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Het gezin van Paemel (1986)

Flanders' countryside in Belgium's early decades didn't belong to the hard-working farmers, like patriarch Van Paemel, who would rather die then consider any alternative to knowing his ... See full summary »


Paul Cammermans


Jan Blokker, Cyriel Buysse (play) | 2 more credits »
1 nomination. See more awards »


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Credited cast:
Frank Aendenboom ... Rentmeester
Camilia Blereau Camilia Blereau ... Danielle
Chris Boni Chris Boni ... Boerin Van Paemel
Raymond Bossaerts Raymond Bossaerts ... Kappuyns
Walter Claessens Walter Claessens ... Baron de Wilde
Ronnie Commissaris Ronnie Commissaris ... Kapitein
Harry De Peuter Harry De Peuter ... Rijkswachter 2
Juliette Van de Sompel Juliette Van de Sompel ... Oude keukenmeid
Frans Van De Velde Frans Van De Velde ... Pastoor Liekens
Luc De Wit Luc De Wit ... Willems
Jan Decleir ... Masco
Karel Deruwe Karel Deruwe
Andrea Domburg Andrea Domburg ... Barones de Wilde
Ille Geldhof Ille Geldhof ... Cordule Van Paemel
Carry Goossens Carry Goossens


Flanders' countryside in Belgium's early decades didn't belong to the hard-working farmers, like patriarch Van Paemel, who would rather die then consider any alternative to knowing his place and responding to problems like Animal farm's donkey, toiling even harder till it kills him anyhow. He rules his family expecting similar servitude, but cruel fate sees to it that his gentle son Desiré has a terrible, ill-compensated, never trialled life-long crippling rifle-accident, reducing the good, now unproductive boy to dreaming about emigration to America in never-ending pain, at the idle hands of the hunting party hosted by the baron who owns everything, and takes like his ruling class a very dim view at the demands, spearheaded by the young Socialist party, of the less docile new generation, whose protests are put down violently by gendarmes (paramiltary police)... Written by KGF Vissers

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Drama | History


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Release Date:

November 1986 (Belgium) See more »

Also Known As:

The Van Paemel Family See more »

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Did You Know?


First film of Marijke Pinoy. See more »


For He's a Jolly Good Fellow
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User Reviews

The Belgian Grapes of Wrath
14 August 2010 | by eabakkumSee all my reviews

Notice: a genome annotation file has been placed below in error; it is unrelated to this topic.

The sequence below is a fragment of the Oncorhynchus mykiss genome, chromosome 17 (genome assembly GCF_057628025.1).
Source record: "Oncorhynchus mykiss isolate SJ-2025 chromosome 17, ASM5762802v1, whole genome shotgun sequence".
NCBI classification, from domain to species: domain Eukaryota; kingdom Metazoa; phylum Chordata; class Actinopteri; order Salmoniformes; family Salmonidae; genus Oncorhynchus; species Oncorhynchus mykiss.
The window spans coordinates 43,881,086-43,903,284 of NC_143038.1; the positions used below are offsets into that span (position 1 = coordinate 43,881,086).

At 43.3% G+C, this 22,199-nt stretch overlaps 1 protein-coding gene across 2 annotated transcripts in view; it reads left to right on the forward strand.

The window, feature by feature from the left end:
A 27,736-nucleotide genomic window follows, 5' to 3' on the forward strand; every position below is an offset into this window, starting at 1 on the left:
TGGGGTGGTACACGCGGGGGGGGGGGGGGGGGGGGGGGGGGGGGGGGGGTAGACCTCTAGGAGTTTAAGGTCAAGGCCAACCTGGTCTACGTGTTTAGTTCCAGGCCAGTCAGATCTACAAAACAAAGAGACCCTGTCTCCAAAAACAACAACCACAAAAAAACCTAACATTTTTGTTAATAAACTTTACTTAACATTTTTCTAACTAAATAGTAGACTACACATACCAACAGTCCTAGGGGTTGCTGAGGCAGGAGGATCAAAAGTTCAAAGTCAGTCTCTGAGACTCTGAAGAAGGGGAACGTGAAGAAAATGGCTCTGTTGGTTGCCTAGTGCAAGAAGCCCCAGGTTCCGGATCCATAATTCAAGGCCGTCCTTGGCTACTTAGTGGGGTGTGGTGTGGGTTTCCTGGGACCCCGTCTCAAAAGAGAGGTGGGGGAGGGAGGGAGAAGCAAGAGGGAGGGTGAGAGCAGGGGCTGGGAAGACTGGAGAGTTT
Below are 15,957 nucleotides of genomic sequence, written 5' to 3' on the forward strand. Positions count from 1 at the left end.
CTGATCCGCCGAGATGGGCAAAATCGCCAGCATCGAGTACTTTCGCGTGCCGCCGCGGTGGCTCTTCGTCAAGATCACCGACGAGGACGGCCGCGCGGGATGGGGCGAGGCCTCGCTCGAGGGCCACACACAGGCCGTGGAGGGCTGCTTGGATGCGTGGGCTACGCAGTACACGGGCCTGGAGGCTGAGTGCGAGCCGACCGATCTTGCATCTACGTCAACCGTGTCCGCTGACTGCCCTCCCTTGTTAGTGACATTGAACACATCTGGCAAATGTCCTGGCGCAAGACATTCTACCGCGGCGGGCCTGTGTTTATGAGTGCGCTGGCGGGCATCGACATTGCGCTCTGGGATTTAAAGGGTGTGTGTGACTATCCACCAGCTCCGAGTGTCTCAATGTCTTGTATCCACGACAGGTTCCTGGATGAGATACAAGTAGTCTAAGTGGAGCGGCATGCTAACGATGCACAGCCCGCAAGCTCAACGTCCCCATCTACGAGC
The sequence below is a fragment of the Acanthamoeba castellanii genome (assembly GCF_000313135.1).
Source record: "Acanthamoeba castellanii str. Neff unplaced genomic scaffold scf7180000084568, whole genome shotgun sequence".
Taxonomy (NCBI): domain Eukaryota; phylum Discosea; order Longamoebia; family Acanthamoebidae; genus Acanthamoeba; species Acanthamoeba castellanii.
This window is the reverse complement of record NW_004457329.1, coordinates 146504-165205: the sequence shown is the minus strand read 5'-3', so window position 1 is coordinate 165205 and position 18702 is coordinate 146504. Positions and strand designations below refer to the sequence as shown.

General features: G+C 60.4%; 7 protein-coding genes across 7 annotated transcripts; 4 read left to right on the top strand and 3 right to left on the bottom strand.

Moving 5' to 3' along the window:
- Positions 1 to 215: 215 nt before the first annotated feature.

This is an impressive film from our neighbors in the south, about the eventual bankruptcy of the Van Paemel farmers family. In a sense the theme has a resemblance to "The Grapes of Wrath", although the dust bowl is replaced by social relations. The story is based on a play by the well-known Flanders writer Cyriel Buysse, who was a radical but certainly not a socialist. The script was adapted by the modern writer Hugo Claus, and takes place in Flanders at the end of the nineteenth century. Van Paemel rents his fields and house from the baron, a man with little conscience. The film starts with a hunting-party. The barons' son Maurice dislikes shooting animals, fires at random, and hits Van Paemels son Dees. Dees is wounded in the stomach, and gets disabled. The baron gives him a golden Louis (a coin), and sends him home. Dees will remain in permanent pain. In the meantime the proletariat in the local town strikes against the poor working conditions. Another son of Van Paemel, Eduard, is one of the strike leaders (and therefore labeled "communist" by the baron). At the same time a third son Kamiel is mobilized into the army, which should disperse the strikers. In a violent clash, 26 strikers are killed. Kamiel refuses to shoot people, deserts the army, and flies to America. Eduard is imprisoned. Although the business relation between Van Paemel and the baron date of old, the baron raises the rent, arguing that she is below the ruling price (i.e. he has got a better offer). Also the baron wants to engage Romanie, one of Van Paemels daughters, as a servant. Van Paemel is desperate: he can not pay the extra rent, and needs Romanie at the farm. However, since obedience is his middle name, and work-work-work his first, he caves in to the demands. Romanie in fact doesn't want to become a farmer, and is in love with Maurice (even though he is already affianced to a wealthy lady). Not surprisingly she gets pregnant from the guy, who is a weak person and afterwards naturally refuses to marry her. The baron proposes Romanie to marry his gardener, but she declines his offer. After his release from prison Eduard also migrates to America. Van Paemel fails, his furniture is sold by the usher, and he is evicted. On the day of Maurices wedding (with the rich lady), the wife of Van Paemel dies due to a heart attack. It can not be denied, that the barons actions have expedited her death. Dees takes a gun, and shoots Maurice at the stairs of the church. Muarice dies with a smirk on his face. "Soms moet je het geluk helpen", says Dees (Sometimes you must help good luck, which contains not a syllable of Chinese), and gives back the Louis. It is a heartbreaking story, which clearly portrays the inhuman behavior of the then elite. Of course one can modify the hardships: Van Paemel may have been a poor farmer, and was perhaps more suited for another job. Romanie knew what she was doing, and afterwards got another job through the parish priest. The murder of Maurice may have been intended as a not quite justified ridicule of revolutionary socialism. Let us say it like this: the events showed undeniably a total lack of management of human resources. In fact many Flanders writers of that time describe a gloomy picture of the social conditions. In the nineteenth century Belgium was one of the most advanced industrial nations, in mining and textile industry. Therefore the proletariat was hit especially hard by the early Manchester capitalism. Recalling that in addition the horrid first Warld War was fought to some degree on Belgian soil, one has to sympathize with this ravaged people. If you were moved by "The grapes of wrath" or "Novecento", and want more, this film is highly recommended.